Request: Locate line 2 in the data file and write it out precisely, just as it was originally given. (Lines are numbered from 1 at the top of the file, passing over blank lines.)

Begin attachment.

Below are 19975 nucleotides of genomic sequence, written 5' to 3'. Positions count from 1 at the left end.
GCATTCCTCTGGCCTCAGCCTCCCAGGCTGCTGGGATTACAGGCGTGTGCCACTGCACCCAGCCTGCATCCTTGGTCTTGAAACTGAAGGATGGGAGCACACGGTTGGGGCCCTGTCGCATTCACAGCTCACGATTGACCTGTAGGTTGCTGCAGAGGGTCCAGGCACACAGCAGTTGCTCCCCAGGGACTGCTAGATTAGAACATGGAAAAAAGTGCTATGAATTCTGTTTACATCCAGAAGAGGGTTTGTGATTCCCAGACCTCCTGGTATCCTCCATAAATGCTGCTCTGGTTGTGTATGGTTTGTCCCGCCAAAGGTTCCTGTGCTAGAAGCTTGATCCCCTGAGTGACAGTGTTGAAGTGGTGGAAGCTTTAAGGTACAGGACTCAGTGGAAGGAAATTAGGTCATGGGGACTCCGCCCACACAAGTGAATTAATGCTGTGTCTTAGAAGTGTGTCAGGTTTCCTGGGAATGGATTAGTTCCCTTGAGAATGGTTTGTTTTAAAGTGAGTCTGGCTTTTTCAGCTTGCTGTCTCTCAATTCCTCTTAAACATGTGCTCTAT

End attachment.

GCATTCCTCTGGCCTCAGCCTCCCAGGCTGCTGGGATTACAGGCGTGTGCCACTGCACCCAGCCTGCATCCTTGGTCTTGAAACTGAAGGATGGGAGCACACGGTTGGGGCCCTGTCGCATTCACAGCTCACGATTGACCTGTAGGTTGCTGCAGAGGGTCCAGGCACACAGCAGTTGCTCCCCAGGGACTGCTAGATTAGAACATGGAAAAAAGTGCTATGAATTCTGTTTACATCCAGAAGAGGGTTTGTGATTCCCAGACCTCCTGGTATCCTCCATAAATGCTGCTCTGGTTGTGTATGGTTTGTCCCGCCAAAGGTTCCTGTGCTAGAAGCTTGATCCCCTGAGTGACAGTGTTGAAGTGGTGGAAGCTTTAAGGTACAGGACTCAGTGGAAGGAAATTAGGTCATGGGGACTCCGCCCACACAAGTGAATTAATGCTGTGTCTTAGAAGTGTGTCAGGTTTCCTGGGAATGGATTAGTTCCCTTGAGAATGGTTTGTTTTAAAGTGAGTCTGGCTTTTTCAGCTTGCTGTCTCTCAATTCCTCTTAAACATGTGCTCTAT